cf_specify( name = "url.values[ 1 ]", type = "string", default = "Array value 1 creation!" );
	cf_specify( name = "url.values[ 2 ]", type = "string", default = "Array value 2 creation!" );
	cf_specify( name = "url.values[ 3 ]", type = "string", default = "Array value 3 creation!" );

	// ------------------------------------------------------------------------------- //
	// ------------------------------------------------------------------------------- //

	// Make sure the default-less calls work.
	cf_specify( name = "url.foo.bar", type = "struct" );
	cf_specify( name = "url.hello.world", type = "string" );

	try {

		// This one should fail (can't cast String to Boolean):
		cf_specify( name = "url.values[ 2 ]", type = "boolean" );

		// ... as such, we should never hit this throw.
		throw( type = "WeShouldNeverGetThisFar" );

	} catch ( "WeShouldNeverGetThisFar" error ) {

		dump( error );
		abort;

	} catch ( any error ) {

		// Swallow error in this example.

	}

	// ------------------------------------------------------------------------------- //
	// ------------------------------------------------------------------------------- //

	try {

		// CAUTION: We know the "baz" value is a string and the TYPE here will fail.
		cf_specify( name = "url.foo.bar.baz", type = "boolean" );

	} catch ( "SpecifyFailure" error ) {

		// The SpecifyFailure error contains JSON-serialized information about the root
		// error, including what was asked and what was provided.

		// Underlying CFParam error:
		dump(
			label = "Underlying CFParam error",
			var = deserializeJson( cfcatch.detail ),
			show = "type, message, detail"
		);

		// What was provided:
		dump(
			label = "CF_Specify information",
			var = deserializeJson( cfcatch.extendedInfo )
		);

	}

	// ------------------------------------------------------------------------------- //
	// ------------------------------------------------------------------------------- //

	dump(
		label = "URL Scope",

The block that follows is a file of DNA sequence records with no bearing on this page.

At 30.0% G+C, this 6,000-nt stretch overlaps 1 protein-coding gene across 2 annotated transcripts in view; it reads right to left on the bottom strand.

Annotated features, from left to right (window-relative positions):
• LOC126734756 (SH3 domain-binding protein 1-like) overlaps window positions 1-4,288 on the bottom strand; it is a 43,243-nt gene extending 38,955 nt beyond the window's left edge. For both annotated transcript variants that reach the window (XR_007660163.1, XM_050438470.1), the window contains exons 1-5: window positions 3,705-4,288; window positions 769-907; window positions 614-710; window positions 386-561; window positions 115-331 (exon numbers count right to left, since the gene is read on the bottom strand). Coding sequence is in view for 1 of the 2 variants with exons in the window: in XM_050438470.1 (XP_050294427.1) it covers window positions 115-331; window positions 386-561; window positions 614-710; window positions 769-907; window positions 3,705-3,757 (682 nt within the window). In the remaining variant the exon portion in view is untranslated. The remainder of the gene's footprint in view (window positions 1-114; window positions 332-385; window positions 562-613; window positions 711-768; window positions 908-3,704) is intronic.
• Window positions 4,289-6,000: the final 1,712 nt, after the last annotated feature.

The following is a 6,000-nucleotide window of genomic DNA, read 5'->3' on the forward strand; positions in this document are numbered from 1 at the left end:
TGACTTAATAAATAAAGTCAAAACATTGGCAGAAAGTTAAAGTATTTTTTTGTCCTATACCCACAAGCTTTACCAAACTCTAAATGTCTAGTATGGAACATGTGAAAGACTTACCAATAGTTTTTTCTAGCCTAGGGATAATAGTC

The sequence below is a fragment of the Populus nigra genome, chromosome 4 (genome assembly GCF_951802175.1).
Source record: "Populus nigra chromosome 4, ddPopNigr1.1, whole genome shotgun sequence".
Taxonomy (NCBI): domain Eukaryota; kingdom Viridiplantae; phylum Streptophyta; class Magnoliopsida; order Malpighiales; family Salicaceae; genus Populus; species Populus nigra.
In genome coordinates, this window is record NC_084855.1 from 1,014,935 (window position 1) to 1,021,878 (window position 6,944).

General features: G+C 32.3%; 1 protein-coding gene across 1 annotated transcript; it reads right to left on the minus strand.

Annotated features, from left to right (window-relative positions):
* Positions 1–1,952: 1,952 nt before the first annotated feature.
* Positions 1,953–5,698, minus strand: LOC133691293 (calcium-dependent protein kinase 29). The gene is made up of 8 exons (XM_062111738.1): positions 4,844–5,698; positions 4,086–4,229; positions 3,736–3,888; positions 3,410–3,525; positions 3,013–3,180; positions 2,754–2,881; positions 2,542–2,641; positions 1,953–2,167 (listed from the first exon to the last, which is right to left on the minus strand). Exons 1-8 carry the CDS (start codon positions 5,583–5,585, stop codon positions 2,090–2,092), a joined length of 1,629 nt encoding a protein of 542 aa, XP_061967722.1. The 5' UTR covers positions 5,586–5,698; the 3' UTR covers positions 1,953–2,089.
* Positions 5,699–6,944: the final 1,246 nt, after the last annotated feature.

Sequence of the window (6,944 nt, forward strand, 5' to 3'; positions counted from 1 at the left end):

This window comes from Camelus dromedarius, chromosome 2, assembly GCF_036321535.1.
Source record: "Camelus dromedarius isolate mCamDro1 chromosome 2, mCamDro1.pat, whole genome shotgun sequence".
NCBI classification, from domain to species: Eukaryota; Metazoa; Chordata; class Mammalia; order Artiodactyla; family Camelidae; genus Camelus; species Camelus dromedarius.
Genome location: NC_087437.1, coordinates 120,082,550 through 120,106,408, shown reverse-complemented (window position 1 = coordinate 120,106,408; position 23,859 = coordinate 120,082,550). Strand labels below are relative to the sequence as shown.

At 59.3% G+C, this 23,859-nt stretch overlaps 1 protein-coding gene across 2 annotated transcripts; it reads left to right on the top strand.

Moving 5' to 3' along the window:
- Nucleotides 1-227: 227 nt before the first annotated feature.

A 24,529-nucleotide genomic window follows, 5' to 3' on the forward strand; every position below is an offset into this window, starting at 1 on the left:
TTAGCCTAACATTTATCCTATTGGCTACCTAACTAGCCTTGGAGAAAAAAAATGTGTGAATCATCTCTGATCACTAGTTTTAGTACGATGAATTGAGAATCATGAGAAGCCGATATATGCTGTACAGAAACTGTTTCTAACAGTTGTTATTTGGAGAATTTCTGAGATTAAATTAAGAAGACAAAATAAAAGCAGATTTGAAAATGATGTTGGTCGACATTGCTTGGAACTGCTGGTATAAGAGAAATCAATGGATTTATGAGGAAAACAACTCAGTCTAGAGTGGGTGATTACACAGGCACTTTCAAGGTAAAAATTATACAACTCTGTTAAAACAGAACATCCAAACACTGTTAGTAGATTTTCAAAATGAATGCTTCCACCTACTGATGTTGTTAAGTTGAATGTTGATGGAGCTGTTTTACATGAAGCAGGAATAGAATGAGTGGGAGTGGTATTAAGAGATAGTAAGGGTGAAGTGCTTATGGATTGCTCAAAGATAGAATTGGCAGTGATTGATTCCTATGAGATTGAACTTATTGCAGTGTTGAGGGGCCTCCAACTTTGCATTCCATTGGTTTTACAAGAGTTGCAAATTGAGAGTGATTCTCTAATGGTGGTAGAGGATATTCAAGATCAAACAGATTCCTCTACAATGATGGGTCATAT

var = url
	);

</cfscript>

The top portion of this ColdFusion file is just exercises the cf_specify tag; but, the bottom portion is where the magic happens - notice that in the catch block of our error, I am deserializing and outputting the .detail and .extendedInfo properties of the caught error object. And, doing so gives us the following page output:

The underlying error information for the cfparam tag in Lucee CFML.

As you can see, we can easily access the following:

  • The value we were param'ing already existed.
  • The value we were param'ing had the existing value, Explicit struct creation!.
  • The value we were param'ing was a string.
  • The value could not be cast to a boolean.

Given this clear error information, we can implement error handling techniques with better precision. For example, we could catch "hacking attempts" and block IP addresses. This type of error:

Can't cast String [j_security_check] to a value of type [numeric]

Could now be easily checked because I would quickly see two pieces of information:

  • extendedInfo.type : numeric
  • extendedInfo.definedValue : j_security_check

And, I could have a large switch statement at the root of my error-handling that looks for type-casting errors with defined values and then blocks IP-addresses based on a known list of offenders like:

  • j_security_check
  • passwords.txt
  • file:
  • bxss
  • nslookup
  • @@
  • -1 OR
  • config.ini

Of course, you don't want to go too crazy or you might start blocking legitimate bugs in your code (that need to be fixed, not blocked).

Anyway, just a fun little ColdFusion code kata on a quiet Sunday morning.

Want to use code from this post? Check out the license.

Reader Comments

4 Comments

Awesome work. I ended up doing something similar to handle my cfparams better. I haven't rolled it out everywhere yet, but the spots where I have, it's been working a treat.

One thing you might need to add to make this work more broadly though is support for the pattern, min, max, maxlength attributes that cfparam also has.

15,334 Comments

@Peter,

That's awesome to hear that 1) this is on the right track and 2) it seems to work in a real world scenario. Thanks for the feedback!